UC President Janet Napolitano, dean of the campus Goldman School of Public Policy, or GSPP, Henry Brady and campus professor of public policy Robert Reich speculated about the upcoming midterm elections’ possible outcomes and spoke about the state of the country as a whole during a panel Tuesday.
About 70 community members attended the panel, which was hosted by the GSPP and named “A wave or a ripple?”
In Brady’s opening statement, he first discussed the current composition of the Republican Party, stating that there are four main groups: white evangelicals, traditional conservative Republicans, libertarians and the populist right. This “odd” coalition, Brady said during the panel, will not last. He said during the panel that there is too much tension among each of these four groups for them to continue as an effective coalition.
Concerning the possible results of the 2018 midterm elections, Brady pointed to President Donald Trump’s current popularity.
“What will be the results?” Brady asked. “They look at the popularity of the president — Trump’s popularity is very low,and by that measure, it should be that Democrats win a lot of seats.”
Napolitano agreed with Brady, but speculated where Democrats are likely to win seats. Democrats are likely to win seats in the House of Representatives, while Republicans are likely to maintain their majority in the Senate, according to Napolitano.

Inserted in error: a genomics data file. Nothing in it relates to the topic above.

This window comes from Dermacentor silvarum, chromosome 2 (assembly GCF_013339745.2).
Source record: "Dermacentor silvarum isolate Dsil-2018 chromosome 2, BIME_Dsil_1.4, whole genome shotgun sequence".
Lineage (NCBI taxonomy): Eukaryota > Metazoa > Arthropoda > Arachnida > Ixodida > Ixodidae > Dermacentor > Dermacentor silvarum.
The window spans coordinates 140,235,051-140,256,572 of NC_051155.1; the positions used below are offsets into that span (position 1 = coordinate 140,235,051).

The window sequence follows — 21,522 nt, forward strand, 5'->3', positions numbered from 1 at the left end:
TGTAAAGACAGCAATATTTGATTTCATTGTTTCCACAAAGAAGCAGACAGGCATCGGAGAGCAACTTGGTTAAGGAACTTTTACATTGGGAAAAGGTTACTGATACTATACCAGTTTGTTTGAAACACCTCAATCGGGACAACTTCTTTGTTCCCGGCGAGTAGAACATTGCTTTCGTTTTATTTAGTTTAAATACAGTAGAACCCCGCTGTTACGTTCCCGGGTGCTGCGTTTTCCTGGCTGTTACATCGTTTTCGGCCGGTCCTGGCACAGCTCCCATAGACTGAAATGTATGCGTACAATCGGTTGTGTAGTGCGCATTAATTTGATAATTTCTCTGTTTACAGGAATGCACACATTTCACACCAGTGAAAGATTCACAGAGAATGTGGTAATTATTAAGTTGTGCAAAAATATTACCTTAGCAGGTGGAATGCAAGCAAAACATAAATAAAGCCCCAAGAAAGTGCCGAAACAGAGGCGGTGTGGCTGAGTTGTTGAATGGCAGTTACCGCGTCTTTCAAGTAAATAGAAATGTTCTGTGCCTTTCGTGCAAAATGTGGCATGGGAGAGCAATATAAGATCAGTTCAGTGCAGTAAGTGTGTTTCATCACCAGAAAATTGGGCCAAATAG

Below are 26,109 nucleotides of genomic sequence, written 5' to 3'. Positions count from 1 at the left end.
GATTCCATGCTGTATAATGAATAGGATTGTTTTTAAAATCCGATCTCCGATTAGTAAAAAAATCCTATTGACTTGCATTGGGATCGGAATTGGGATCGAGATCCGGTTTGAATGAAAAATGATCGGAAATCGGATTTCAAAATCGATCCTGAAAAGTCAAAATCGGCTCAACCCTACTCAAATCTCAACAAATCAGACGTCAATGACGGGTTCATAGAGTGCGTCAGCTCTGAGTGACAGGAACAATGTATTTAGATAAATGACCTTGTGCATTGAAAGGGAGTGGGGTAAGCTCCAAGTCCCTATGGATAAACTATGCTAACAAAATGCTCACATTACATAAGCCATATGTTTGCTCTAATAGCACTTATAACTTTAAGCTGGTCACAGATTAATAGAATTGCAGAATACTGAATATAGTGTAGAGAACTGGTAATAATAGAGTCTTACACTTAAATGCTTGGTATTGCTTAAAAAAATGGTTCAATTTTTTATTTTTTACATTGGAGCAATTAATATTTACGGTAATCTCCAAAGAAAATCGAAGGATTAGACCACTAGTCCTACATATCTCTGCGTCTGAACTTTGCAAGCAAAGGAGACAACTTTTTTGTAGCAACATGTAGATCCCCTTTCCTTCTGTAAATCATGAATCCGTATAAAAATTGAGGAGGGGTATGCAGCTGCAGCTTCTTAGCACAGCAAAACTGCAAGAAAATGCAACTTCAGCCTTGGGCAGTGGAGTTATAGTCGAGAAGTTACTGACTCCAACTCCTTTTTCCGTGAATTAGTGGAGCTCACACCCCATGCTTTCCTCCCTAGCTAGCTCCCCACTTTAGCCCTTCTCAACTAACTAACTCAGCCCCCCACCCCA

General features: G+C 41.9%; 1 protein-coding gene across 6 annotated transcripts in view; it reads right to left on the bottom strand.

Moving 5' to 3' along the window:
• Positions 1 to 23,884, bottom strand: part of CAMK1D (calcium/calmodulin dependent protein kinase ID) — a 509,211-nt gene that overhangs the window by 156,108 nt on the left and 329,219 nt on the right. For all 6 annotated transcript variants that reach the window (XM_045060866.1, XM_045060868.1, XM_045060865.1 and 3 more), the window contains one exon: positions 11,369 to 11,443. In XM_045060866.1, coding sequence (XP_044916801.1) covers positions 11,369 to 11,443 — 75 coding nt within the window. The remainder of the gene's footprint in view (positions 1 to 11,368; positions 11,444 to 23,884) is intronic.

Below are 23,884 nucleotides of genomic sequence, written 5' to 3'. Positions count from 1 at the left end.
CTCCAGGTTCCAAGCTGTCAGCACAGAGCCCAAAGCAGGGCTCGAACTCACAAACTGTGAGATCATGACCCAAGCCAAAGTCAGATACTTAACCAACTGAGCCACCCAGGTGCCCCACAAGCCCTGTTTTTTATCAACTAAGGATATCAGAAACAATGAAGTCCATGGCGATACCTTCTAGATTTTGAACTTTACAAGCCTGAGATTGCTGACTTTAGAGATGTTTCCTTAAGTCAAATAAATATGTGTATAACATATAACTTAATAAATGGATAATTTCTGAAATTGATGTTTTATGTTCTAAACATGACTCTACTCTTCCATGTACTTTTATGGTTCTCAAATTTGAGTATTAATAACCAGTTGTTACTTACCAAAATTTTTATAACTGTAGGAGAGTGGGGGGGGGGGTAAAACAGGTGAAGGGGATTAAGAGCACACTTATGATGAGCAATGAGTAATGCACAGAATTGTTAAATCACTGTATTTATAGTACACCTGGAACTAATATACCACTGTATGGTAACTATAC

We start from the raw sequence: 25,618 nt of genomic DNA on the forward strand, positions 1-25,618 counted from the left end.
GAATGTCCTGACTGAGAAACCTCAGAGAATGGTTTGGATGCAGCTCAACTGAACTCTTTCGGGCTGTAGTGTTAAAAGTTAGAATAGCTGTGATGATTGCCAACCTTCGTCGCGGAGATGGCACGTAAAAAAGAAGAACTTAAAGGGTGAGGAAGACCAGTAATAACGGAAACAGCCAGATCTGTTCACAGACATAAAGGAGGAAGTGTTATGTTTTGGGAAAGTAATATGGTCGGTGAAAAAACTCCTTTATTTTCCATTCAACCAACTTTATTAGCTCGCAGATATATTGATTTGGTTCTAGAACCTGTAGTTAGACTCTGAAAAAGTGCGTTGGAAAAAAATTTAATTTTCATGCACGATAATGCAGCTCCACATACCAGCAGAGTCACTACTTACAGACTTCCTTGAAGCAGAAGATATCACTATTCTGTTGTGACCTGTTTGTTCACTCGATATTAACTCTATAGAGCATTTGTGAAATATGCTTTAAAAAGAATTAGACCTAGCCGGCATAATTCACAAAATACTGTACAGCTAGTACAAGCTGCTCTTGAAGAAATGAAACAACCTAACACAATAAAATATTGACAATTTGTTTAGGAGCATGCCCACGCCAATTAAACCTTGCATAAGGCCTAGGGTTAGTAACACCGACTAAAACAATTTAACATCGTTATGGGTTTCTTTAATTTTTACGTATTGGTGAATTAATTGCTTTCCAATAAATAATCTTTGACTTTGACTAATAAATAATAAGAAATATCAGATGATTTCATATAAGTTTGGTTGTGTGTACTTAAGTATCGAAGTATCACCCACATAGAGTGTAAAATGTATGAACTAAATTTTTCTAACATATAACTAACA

Reich, however, disagreed with both Brady and Napolitano, adding that the Democrats would have to overcome a large margin in order to take back the house. Reich said he does not foresee it happening, but believes anything can happen.
In Reich’s opening statement, he criticized Trump’s behavior and stated that he is an “authoritarian.”
“He doesn’t believe in facts, he lies repeatedly and knows he’s lying, he denigrates the mainstream press,” Reich said. “These are all traits of demagogues and authoritarians. They are not the traits of someone who is president of a democracy.”
Brady, Napolitano and Reich were asked to share their opinions in the panel because of their extensive knowledge and background in politics, according to GSPP communications director Bora Reed.
Brady is a political scientist and an expert on elections and political polarization, while Napolitano and Reich have both served in presidential administrations, Reed said in an email.
“It was a lot of work, but we were able to field questions from across the country and the overall response to the event has been really positive,” Reed said in an email. “I think we’d love to do something like this again.”
Among the topics discussed, graduate student in the UC Berkeley Department of Environmental Science, Policy and Management Kelsey Scheckel said the conversation about truth and politics is especially relevant to “our time.” GSPP and campus College of Engineering student Andrea Morgan said the discussion about the margin that Democrats would have to win over Republicans was particularly eye-opening.
Reich explained that these types of events are important because they allow students the opportunity to learn about and engage in political issues outside of a classroom environment.
“It gives students an opportunity to engage in a non-classroom … even non-seminar event, in which they can watch faculty members and administrators talk about important issues,” Reich said.